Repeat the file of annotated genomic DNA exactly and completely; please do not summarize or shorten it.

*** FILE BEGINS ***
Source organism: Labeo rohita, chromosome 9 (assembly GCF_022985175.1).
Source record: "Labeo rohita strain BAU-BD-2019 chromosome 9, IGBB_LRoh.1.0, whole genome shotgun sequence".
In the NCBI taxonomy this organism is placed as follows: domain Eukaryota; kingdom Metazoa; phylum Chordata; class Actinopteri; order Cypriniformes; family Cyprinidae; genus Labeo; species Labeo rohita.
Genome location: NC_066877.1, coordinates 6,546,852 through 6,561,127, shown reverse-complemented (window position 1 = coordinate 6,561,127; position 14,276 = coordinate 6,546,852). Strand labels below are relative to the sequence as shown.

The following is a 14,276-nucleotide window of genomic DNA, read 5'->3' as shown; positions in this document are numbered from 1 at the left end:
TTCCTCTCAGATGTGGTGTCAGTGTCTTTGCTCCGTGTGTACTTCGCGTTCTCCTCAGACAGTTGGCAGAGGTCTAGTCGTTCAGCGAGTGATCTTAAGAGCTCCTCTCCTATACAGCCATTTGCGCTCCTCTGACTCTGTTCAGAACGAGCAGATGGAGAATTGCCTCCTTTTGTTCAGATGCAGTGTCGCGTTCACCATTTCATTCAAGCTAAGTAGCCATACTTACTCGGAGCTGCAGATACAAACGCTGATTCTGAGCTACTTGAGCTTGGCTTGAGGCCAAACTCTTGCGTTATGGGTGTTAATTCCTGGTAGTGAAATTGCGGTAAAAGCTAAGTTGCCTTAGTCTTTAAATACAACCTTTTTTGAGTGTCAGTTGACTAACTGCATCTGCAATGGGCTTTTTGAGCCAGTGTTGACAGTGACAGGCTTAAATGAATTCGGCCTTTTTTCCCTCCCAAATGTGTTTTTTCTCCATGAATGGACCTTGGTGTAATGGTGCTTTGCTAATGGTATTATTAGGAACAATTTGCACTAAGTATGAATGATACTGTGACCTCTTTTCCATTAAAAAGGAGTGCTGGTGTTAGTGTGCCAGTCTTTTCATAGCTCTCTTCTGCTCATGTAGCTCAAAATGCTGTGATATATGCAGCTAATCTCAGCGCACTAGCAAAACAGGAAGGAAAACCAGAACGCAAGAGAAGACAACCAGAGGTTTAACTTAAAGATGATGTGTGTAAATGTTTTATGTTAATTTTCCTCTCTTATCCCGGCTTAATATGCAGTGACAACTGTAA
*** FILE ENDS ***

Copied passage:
Source organism: Labeo rohita, chromosome 9 (assembly GCF_022985175.1).
Source record: "Labeo rohita strain BAU-BD-2019 chromosome 9, IGBB_LRoh.1.0, whole genome shotgun sequence".
In the NCBI taxonomy this organism is placed as follows: domain Eukaryota; kingdom Metazoa; phylum Chordata; class Actinopteri; order Cypriniformes; family Cyprinidae; genus Labeo; species Labeo rohita.
Genome location: NC_066877.1, coordinates 6,546,852 through 6,561,127, shown reverse-complemented (window position 1 = coordinate 6,561,127; position 14,276 = coordinate 6,546,852). Strand labels below are relative to the sequence as shown.

The following is a 14,276-nucleotide window of genomic DNA, read 5'->3' as shown; positions in this document are numbered from 1 at the left end:
TTCCTCTCAGATGTGGTGTCAGTGTCTTTGCTCCGTGTGTACTTCGCGTTCTCCTCAGACAGTTGGCAGAGGTCTAGTCGTTCAGCGAGTGATCTTAAGAGCTCCTCTCCTATACAGCCATTTGCGCTCCTCTGACTCTGTTCAGAACGAGCAGATGGAGAATTGCCTCCTTTTGTTCAGATGCAGTGTCGCGTTCACCATTTCATTCAAGCTAAGTAGCCATACTTACTCGGAGCTGCAGATACAAACGCTGATTCTGAGCTACTTGAGCTTGGCTTGAGGCCAAACTCTTGCGTTATGGGTGTTAATTCCTGGTAGTGAAATTGCGGTAAAAGCTAAGTTGCCTTAGTCTTTAAATACAACCTTTTTTGAGTGTCAGTTGACTAACTGCATCTGCAATGGGCTTTTTGAGCCAGTGTTGACAGTGACAGGCTTAAATGAATTCGGCCTTTTTTCCCTCCCAAATGTGTTTTTTCTCCATGAATGGACCTTGGTGTAATGGTGCTTTGCTAATGGTATTATTAGGAACAATTTGCACTAAGTATGAATGATACTGTGACCTCTTTTCCATTAAAAAGGAGTGCTGGTGTTAGTGTGCCAGTCTTTTCATAGCTCTCTTCTGCTCATGTAGCTCAAAATGCTGTGATATATGCAGCTAATCTCAGCGCACTAGCAAAACAGGAAGGAAAACCAGAACGCAAGAGAAGACAACCAGAGGTTTAACTTAAAGATGATGTGTGTAAATGTTTTATGTTAATTTTCCTCTCTTATCCCGGCTTAATATGCAGTGACAACTGTAA